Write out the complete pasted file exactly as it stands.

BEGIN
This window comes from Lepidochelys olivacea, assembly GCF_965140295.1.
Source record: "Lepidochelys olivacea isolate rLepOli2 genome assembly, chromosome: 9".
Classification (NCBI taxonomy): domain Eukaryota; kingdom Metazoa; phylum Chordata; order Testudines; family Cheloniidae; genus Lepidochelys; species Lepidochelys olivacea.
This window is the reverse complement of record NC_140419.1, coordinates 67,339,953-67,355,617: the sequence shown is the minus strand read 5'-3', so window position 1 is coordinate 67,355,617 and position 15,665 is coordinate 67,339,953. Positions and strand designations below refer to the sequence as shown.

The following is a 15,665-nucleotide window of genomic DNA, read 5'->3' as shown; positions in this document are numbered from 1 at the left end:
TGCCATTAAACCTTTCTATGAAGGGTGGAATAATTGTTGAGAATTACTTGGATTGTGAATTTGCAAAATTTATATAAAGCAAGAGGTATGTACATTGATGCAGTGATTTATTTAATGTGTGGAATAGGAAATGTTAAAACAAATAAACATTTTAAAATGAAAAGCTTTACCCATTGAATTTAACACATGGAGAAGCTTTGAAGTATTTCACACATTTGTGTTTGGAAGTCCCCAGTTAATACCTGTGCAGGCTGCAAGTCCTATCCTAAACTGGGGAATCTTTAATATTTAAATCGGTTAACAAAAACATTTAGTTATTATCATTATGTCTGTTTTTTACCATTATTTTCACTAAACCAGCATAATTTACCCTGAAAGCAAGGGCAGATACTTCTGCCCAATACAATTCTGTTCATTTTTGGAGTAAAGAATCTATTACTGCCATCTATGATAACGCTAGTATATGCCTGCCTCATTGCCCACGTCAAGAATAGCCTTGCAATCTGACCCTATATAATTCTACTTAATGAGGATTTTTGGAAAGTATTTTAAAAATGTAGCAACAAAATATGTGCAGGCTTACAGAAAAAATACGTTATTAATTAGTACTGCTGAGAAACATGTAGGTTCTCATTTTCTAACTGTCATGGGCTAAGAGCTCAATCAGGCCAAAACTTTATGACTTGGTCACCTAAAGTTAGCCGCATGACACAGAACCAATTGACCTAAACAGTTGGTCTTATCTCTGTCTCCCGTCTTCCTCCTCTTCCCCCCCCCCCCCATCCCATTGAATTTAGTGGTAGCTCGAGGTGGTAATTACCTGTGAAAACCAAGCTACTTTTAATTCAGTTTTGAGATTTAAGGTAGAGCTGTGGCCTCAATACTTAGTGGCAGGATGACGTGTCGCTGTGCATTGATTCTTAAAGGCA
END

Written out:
This window comes from Lepidochelys olivacea, assembly GCF_965140295.1.
Source record: "Lepidochelys olivacea isolate rLepOli2 genome assembly, chromosome: 9".
Classification (NCBI taxonomy): domain Eukaryota; kingdom Metazoa; phylum Chordata; order Testudines; family Cheloniidae; genus Lepidochelys; species Lepidochelys olivacea.
This window is the reverse complement of record NC_140419.1, coordinates 67,339,953-67,355,617: the sequence shown is the minus strand read 5'-3', so window position 1 is coordinate 67,355,617 and position 15,665 is coordinate 67,339,953. Positions and strand designations below refer to the sequence as shown.

The following is a 15,665-nucleotide window of genomic DNA, read 5'->3' as shown; positions in this document are numbered from 1 at the left end:
TGCCATTAAACCTTTCTATGAAGGGTGGAATAATTGTTGAGAATTACTTGGATTGTGAATTTGCAAAATTTATATAAAGCAAGAGGTATGTACATTGATGCAGTGATTTATTTAATGTGTGGAATAGGAAATGTTAAAACAAATAAACATTTTAAAATGAAAAGCTTTACCCATTGAATTTAACACATGGAGAAGCTTTGAAGTATTTCACACATTTGTGTTTGGAAGTCCCCAGTTAATACCTGTGCAGGCTGCAAGTCCTATCCTAAACTGGGGAATCTTTAATATTTAAATCGGTTAACAAAAACATTTAGTTATTATCATTATGTCTGTTTTTTACCATTATTTTCACTAAACCAGCATAATTTACCCTGAAAGCAAGGGCAGATACTTCTGCCCAATACAATTCTGTTCATTTTTGGAGTAAAGAATCTATTACTGCCATCTATGATAACGCTAGTATATGCCTGCCTCATTGCCCACGTCAAGAATAGCCTTGCAATCTGACCCTATATAATTCTACTTAATGAGGATTTTTGGAAAGTATTTTAAAAATGTAGCAACAAAATATGTGCAGGCTTACAGAAAAAATACGTTATTAATTAGTACTGCTGAGAAACATGTAGGTTCTCATTTTCTAACTGTCATGGGCTAAGAGCTCAATCAGGCCAAAACTTTATGACTTGGTCACCTAAAGTTAGCCGCATGACACAGAACCAATTGACCTAAACAGTTGGTCTTATCTCTGTCTCCCGTCTTCCTCCTCTTCCCCCCCCCCCCCATCCCATTGAATTTAGTGGTAGCTCGAGGTGGTAATTACCTGTGAAAACCAAGCTACTTTTAATTCAGTTTTGAGATTTAAGGTAGAGCTGTGGCCTCAATACTTAGTGGCAGGATGACGTGTCGCTGTGCATTGATTCTTAAAGGCA